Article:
Local Sushi Chef In Japan During Quake

He's confident in the safety of Japanese fish

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    NEWSLETTERS

    Rob Ruiz was in Japan learning about the fishing industry when the earthquake hit.

    "It would shimmy to one side and come back to the other," said Ruiz of the building he was in, "it seemed like it was five minutes."

    Ruiz is the executive chef at Harney Sushi, a restaurant in Oceanside.  He is now back to work and while many people are asking him about the earthquake, a growing number of customers are asking about the safety of the fish.

    Local Sushi Chef In Japan During Quake

    [DGO] Local Sushi Chef In Japan During Quake
    He was learning about the fishing industry when the earthquake hit.

    "It's normal for all of us to be concerned," said Ruiz.

    Japanese officials are checking for elevated levels of radiation in the waters near the damaged Fukushima nuclear plant. There have already been warnings about spinach and raw milk but experts say radiation risk for fish is very low.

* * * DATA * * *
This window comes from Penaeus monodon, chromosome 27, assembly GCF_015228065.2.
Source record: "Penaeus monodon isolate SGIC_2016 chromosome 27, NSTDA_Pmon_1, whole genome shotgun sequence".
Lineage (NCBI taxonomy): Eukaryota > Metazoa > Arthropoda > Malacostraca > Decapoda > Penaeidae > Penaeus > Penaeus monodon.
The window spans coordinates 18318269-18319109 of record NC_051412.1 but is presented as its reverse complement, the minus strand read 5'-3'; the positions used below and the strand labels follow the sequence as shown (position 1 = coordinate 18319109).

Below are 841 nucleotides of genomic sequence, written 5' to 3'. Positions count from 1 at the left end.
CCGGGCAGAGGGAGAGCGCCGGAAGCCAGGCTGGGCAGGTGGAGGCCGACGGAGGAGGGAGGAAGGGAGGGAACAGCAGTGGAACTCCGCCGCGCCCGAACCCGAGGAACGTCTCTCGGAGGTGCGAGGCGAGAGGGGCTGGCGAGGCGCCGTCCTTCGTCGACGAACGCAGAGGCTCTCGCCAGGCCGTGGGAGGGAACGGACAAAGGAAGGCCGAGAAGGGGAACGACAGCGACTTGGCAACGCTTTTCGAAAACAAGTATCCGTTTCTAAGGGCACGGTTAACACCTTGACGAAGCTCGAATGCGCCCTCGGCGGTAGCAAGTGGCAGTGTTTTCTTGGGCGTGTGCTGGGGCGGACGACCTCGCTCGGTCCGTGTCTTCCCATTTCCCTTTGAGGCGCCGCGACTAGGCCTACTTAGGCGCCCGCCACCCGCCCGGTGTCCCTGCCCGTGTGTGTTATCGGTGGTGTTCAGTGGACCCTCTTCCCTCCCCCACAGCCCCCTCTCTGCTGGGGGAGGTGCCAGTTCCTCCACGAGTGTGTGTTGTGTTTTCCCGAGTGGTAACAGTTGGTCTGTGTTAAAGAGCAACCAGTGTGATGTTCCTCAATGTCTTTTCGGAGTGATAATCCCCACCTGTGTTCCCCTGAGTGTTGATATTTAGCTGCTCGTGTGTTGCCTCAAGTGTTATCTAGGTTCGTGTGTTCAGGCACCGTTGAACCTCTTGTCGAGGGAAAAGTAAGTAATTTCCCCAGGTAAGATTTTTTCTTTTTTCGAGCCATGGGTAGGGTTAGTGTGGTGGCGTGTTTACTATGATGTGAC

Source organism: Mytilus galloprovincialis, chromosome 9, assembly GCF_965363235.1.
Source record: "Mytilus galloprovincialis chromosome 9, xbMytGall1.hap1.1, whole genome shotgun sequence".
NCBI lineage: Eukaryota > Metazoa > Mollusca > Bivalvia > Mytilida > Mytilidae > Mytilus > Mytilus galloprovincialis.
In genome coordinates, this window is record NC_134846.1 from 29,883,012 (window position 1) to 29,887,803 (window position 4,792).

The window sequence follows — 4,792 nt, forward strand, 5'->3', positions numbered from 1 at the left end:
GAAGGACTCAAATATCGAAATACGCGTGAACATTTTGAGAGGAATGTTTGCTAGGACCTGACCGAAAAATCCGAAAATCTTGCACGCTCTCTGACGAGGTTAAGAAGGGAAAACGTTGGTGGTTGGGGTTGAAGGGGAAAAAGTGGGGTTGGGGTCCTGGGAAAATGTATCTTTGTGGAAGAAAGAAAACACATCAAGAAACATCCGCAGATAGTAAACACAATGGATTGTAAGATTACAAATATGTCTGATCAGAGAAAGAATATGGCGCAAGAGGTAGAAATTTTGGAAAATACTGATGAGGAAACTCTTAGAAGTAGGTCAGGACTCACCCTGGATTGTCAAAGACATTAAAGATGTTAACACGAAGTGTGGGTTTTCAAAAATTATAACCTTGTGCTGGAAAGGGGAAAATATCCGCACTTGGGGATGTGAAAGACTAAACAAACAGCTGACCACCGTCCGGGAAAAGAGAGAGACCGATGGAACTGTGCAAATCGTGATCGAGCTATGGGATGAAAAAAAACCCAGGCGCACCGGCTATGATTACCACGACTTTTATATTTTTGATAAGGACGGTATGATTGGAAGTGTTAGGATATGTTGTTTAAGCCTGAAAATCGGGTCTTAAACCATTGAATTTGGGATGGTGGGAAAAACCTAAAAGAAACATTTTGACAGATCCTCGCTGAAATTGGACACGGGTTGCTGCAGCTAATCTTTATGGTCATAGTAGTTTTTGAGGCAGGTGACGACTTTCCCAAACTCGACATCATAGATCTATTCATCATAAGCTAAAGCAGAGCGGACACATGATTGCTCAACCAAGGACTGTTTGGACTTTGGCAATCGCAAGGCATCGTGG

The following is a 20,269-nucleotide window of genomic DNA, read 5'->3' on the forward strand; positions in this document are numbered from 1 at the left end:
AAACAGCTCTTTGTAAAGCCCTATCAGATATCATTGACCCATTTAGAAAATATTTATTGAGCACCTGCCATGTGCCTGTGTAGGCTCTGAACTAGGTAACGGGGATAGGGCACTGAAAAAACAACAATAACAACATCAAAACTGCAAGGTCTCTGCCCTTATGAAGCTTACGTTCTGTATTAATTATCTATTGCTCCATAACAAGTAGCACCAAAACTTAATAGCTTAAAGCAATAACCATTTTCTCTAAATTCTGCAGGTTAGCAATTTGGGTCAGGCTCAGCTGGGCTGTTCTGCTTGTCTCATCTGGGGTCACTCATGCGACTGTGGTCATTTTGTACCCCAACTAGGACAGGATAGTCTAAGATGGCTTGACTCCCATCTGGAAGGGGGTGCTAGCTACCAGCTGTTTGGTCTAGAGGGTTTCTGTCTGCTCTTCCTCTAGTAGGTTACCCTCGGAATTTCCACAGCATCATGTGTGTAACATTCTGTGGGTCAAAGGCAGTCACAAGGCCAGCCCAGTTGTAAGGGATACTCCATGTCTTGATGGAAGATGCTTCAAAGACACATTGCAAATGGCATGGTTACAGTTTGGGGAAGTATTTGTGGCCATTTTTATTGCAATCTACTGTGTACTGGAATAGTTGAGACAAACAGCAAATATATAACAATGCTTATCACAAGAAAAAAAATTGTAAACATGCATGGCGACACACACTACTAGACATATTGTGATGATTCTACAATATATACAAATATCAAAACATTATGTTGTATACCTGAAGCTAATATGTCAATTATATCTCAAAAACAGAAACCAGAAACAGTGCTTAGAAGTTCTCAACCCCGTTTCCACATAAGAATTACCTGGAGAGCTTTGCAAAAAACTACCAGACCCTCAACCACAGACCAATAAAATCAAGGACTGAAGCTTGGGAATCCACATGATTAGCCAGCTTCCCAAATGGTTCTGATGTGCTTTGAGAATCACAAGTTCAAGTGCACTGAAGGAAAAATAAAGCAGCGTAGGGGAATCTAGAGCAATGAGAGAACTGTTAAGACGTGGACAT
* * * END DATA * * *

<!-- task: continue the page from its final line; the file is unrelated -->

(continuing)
Dave Rudie imports fish from around the world and says he's hearing from lots of customers wanting to know about any possible health risks. 

    Rudie says he's confident in the quality of the fish he gets primarily from U.S. and Mexican waters.

    As for Japan?

    "Certainly I would be very cautious about anything near the nuclear reactor," said Rudie. "I don't think there is any fishing going on at this point considering the terrible disaster."

    Rob Ruiz will continue to import certain fish from Japan, but only fish he knows is safe.

    "I know exactly where everything is coming from," said Ruiz, "Basically the name of the city, the region, even the boats that are bringing the fish to me."

    Ruiz says while he gets plenty of questions there has been no drop off in business at his sushi restaurant.